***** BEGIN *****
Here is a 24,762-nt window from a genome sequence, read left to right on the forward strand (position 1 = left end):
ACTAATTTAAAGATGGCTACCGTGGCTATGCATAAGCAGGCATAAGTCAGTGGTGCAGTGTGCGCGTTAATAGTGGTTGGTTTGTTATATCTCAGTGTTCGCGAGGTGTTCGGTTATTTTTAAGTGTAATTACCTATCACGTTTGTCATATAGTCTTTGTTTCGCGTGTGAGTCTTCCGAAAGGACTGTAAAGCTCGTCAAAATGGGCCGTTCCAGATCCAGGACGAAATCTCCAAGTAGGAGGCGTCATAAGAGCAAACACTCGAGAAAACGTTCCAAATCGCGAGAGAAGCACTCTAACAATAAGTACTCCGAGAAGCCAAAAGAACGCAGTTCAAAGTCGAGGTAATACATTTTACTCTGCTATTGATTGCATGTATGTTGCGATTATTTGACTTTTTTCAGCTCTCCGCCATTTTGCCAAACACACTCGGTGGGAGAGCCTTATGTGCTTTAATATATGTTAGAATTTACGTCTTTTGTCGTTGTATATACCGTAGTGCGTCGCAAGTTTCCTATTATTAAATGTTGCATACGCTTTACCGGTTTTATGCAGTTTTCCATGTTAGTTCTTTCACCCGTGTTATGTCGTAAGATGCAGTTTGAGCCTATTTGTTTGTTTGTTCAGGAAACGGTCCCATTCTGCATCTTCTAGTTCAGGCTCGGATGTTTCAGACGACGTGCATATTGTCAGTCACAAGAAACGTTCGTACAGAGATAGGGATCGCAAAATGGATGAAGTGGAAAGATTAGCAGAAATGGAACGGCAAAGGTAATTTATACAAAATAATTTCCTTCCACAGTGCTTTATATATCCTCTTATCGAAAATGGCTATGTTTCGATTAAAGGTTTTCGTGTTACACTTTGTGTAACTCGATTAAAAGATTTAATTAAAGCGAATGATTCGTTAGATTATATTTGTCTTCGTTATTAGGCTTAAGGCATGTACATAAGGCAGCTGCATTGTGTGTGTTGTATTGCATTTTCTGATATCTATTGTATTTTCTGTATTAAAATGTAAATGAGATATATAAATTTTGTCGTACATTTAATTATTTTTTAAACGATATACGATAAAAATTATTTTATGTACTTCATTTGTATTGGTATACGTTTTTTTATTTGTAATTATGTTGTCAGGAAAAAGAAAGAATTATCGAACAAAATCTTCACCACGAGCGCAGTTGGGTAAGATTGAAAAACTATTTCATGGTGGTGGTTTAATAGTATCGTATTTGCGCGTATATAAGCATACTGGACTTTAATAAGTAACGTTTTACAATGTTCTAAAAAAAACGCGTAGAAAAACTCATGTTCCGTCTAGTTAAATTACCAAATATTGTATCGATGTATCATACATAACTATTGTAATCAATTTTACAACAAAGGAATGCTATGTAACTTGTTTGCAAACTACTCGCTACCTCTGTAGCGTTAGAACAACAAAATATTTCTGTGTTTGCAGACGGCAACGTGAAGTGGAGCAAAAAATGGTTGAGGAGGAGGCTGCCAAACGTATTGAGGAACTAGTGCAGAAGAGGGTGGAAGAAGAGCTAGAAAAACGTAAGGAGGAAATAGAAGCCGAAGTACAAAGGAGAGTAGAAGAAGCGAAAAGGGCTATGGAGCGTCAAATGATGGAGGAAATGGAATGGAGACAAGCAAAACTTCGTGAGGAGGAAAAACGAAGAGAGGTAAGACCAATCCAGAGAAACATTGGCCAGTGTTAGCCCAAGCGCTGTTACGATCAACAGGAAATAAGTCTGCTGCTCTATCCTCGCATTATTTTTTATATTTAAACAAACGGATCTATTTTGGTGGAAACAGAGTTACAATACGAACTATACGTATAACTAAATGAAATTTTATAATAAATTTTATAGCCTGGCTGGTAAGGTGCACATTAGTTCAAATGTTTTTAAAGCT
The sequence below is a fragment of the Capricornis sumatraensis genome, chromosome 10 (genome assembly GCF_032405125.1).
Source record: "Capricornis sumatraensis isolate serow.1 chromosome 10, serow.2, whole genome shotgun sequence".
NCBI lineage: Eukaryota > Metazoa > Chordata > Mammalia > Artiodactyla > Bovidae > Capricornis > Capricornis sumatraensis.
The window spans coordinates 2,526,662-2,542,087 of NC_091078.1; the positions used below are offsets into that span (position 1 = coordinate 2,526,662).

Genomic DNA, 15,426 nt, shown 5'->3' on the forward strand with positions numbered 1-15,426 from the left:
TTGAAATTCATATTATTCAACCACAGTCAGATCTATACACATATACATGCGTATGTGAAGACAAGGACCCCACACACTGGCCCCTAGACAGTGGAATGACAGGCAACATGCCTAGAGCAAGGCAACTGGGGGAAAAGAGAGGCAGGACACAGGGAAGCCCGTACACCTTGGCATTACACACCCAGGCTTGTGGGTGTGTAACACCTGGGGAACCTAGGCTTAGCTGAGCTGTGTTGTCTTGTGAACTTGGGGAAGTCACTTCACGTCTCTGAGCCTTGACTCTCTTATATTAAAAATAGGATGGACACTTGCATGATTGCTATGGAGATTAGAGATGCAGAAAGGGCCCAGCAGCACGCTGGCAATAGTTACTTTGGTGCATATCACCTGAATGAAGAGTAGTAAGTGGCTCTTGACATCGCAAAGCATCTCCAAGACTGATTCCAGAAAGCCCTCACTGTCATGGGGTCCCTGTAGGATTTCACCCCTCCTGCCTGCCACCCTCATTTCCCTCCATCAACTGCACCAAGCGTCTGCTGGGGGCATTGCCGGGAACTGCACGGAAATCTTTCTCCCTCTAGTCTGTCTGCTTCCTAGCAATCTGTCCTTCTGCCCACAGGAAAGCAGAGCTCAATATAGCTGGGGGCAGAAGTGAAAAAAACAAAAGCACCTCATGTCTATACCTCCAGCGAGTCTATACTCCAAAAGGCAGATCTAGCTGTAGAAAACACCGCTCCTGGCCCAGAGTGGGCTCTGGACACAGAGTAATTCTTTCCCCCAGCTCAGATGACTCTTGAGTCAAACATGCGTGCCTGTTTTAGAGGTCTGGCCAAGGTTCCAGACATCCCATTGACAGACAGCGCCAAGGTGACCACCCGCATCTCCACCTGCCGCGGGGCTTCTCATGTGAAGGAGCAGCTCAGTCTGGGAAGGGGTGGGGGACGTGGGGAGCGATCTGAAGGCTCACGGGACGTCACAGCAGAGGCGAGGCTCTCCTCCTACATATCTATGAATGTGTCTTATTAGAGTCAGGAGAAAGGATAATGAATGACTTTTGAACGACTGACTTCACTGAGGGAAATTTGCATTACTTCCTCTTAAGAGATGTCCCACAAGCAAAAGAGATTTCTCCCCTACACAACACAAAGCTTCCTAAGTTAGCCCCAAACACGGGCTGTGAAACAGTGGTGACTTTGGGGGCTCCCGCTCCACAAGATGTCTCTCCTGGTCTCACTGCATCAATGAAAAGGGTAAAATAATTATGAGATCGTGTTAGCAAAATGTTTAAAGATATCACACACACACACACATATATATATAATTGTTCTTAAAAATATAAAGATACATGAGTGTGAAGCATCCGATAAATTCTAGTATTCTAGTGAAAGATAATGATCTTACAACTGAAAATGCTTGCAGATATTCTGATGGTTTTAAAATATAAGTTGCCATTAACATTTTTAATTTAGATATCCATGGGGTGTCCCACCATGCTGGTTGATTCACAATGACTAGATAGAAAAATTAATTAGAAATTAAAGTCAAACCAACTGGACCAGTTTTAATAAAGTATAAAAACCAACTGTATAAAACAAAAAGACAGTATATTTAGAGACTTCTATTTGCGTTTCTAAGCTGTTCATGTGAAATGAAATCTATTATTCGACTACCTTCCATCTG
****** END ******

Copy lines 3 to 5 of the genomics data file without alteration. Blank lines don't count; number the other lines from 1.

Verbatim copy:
The sequence below is a fragment of the Capricornis sumatraensis genome, chromosome 10 (genome assembly GCF_032405125.1).
Source record: "Capricornis sumatraensis isolate serow.1 chromosome 10, serow.2, whole genome shotgun sequence".
NCBI lineage: Eukaryota > Metazoa > Chordata > Mammalia > Artiodactyla > Bovidae > Capricornis > Capricornis sumatraensis.